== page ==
Thank you, movie gods, for Gravity.
But thank you even more, movie gods, for Alfonso Cuaron. Gravity is far and away the best movie of 2013. I don’t think we will ever see such an immersive, intense, technically challenging and effective movie for a long time. Cuaron has given the movie-going world an example of what a director can do when vision runs the show.
If you haven’t seen Gravity (the future Oscar winner of best movie for 2013), go see it. In 3D. This has been the only movie I’ve seen in 3D and it was extraordinary.
Here’s a trailer (without 3D):
Released October 4, 2013
Written by Alfonso Cuaron and Jonas Cuaron
Directed by Alfonso Cuaron
Starring Sandra Bullock, George Clooney, Ed Harris, and Phaldut Sharma
* * * * *
Gravity opens with one of the greatest establishing shots of all film. It is quiet. A total lack of sound ‘quiet’. We are in space. Everything is in three dimensions– front/back, side/side, up/down. But these are relative, because space is an alien thing and down means nothing when there is nothing to stop you from spinning out of control forever.
Then we meet the astronauts. Ryan Stone (Bullock– yes, her ‘strong’ female character has a typically male name and yes that’s deeply stupid) is not a professional astronaut. She is a research doctor/engineer and she is there to help install and implement an impressive new technology. That technology doesn’t matter. It’s not even a MacGuffin.
Guiding her through her work in space is veteran astronaut Matt Kowalski (Clooney). Kowalski is professional and chummy, and when catastrophe strikes, he takes charge.
And catastrophe strikes. A de-comissioned satellite’s debris field smashes into the shuttle and sends Kowalski and Stone in different directions. Now Stone has to get back to Kowalski.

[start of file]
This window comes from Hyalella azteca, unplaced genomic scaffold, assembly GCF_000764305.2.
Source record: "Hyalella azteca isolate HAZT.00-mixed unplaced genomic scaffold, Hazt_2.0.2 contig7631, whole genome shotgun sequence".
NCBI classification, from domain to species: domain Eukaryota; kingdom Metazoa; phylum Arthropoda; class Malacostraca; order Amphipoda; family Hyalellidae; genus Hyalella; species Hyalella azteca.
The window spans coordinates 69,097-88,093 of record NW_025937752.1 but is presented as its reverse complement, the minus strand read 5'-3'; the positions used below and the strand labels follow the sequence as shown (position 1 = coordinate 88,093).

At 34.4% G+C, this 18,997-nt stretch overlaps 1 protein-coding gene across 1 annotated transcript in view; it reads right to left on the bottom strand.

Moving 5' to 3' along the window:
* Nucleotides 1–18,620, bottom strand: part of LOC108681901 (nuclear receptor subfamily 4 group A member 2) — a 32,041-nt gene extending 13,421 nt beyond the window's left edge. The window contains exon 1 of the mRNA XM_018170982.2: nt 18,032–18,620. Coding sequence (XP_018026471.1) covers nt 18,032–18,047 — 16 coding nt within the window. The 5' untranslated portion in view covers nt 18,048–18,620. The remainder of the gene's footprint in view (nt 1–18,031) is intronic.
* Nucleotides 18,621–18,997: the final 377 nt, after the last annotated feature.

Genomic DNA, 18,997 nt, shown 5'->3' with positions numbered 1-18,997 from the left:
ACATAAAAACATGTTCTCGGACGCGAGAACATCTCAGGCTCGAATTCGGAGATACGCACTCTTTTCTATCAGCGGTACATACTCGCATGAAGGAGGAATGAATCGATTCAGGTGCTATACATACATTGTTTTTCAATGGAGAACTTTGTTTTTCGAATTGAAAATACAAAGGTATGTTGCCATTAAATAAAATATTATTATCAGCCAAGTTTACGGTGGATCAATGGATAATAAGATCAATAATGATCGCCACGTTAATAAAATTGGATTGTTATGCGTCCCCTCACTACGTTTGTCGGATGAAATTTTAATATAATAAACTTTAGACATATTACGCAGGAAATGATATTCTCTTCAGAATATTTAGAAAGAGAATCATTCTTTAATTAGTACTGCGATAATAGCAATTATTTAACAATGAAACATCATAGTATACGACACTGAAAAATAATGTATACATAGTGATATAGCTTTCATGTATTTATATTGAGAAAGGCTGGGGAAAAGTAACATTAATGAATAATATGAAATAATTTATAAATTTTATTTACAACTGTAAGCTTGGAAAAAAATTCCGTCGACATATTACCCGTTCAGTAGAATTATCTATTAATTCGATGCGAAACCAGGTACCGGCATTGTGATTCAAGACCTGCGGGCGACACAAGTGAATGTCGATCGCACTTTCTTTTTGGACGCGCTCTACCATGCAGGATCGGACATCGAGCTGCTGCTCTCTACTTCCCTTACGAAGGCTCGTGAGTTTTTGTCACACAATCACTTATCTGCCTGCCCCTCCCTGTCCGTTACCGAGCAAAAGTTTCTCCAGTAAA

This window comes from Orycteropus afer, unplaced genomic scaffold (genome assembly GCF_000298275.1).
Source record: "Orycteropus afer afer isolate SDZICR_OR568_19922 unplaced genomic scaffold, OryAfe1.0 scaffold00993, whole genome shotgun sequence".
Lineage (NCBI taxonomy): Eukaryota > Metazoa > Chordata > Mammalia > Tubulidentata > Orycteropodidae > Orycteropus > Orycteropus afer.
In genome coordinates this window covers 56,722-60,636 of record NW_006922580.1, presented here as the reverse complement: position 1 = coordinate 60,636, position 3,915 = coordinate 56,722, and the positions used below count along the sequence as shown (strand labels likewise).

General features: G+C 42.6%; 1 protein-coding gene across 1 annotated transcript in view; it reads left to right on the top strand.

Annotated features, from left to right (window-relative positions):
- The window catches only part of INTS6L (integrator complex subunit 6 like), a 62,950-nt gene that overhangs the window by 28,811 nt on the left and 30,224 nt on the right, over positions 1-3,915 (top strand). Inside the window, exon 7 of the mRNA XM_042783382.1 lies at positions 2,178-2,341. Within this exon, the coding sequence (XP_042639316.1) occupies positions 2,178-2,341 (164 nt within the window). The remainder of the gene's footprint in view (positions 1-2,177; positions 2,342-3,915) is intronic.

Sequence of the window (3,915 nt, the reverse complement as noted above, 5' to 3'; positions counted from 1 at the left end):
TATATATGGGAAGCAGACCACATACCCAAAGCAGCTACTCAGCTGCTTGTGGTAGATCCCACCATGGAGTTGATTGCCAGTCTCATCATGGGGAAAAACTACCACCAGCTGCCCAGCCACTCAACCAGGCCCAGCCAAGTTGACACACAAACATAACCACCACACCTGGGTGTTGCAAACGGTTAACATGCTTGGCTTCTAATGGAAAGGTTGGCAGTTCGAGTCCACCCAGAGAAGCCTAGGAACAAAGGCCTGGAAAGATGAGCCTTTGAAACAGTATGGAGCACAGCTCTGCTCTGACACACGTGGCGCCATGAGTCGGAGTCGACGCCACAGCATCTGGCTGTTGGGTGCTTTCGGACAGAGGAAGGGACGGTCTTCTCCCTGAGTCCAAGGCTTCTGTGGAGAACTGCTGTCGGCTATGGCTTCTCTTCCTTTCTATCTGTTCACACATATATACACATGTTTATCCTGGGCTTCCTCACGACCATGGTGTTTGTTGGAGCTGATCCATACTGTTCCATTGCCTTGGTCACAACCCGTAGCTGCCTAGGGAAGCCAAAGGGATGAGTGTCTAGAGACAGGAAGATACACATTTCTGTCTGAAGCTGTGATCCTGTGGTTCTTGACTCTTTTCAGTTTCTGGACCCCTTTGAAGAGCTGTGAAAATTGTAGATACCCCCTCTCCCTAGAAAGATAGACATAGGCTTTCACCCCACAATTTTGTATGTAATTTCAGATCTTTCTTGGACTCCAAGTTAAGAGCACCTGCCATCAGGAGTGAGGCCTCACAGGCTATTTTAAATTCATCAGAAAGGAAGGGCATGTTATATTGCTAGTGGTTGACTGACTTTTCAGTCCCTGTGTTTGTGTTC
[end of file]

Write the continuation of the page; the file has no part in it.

But things just keep getting worse. With her air diminishing, her options very limited, and with very limited training, Stone has to find out just how deep she can dig to survive the seemingly un-survivable: being stranded in space.
Gravity is beautifully shot. This is because it is technically nearly perfect. The science might not be spot-on, but that is not important. This is a movie about a human being who doesn’t have a family or a life to return to, so she has to find out just exactly what she is living for. Her answers are inspiring.
It’s also a film about the man versus nature at her harshest and most alien. And at her most cruel– because she has no interest whatsoever in man, and can’t be bothered to notice man in his/her desperate state.
Everything that could go wrong, does. Every calamity that could realistically happen in the confines and vastness of space, does. The pacing is heart-stopping and the movie is intensity defined.
Since I can’t say enough about why this movie is so good, I’ll keep this brief. Here you have a smart, flawed character going on the most incredible of journeys. You can’t help but notice how magnificent is creation, even when she’s desperately holding onto a space station to not get swept away. Her journey is challenging, intense, and never lets up. She has to discover who she truly is, deep inside.
The acting is flawless. The story is flawless. The filming is astonishing.
This movie is as near perfect a movie as you will ever see.
Just go see it already.
Content warnings: Some salty language.
Writing: 5 Acting: 5 Overall: 5
Just go see the movie. For Pete’s sake.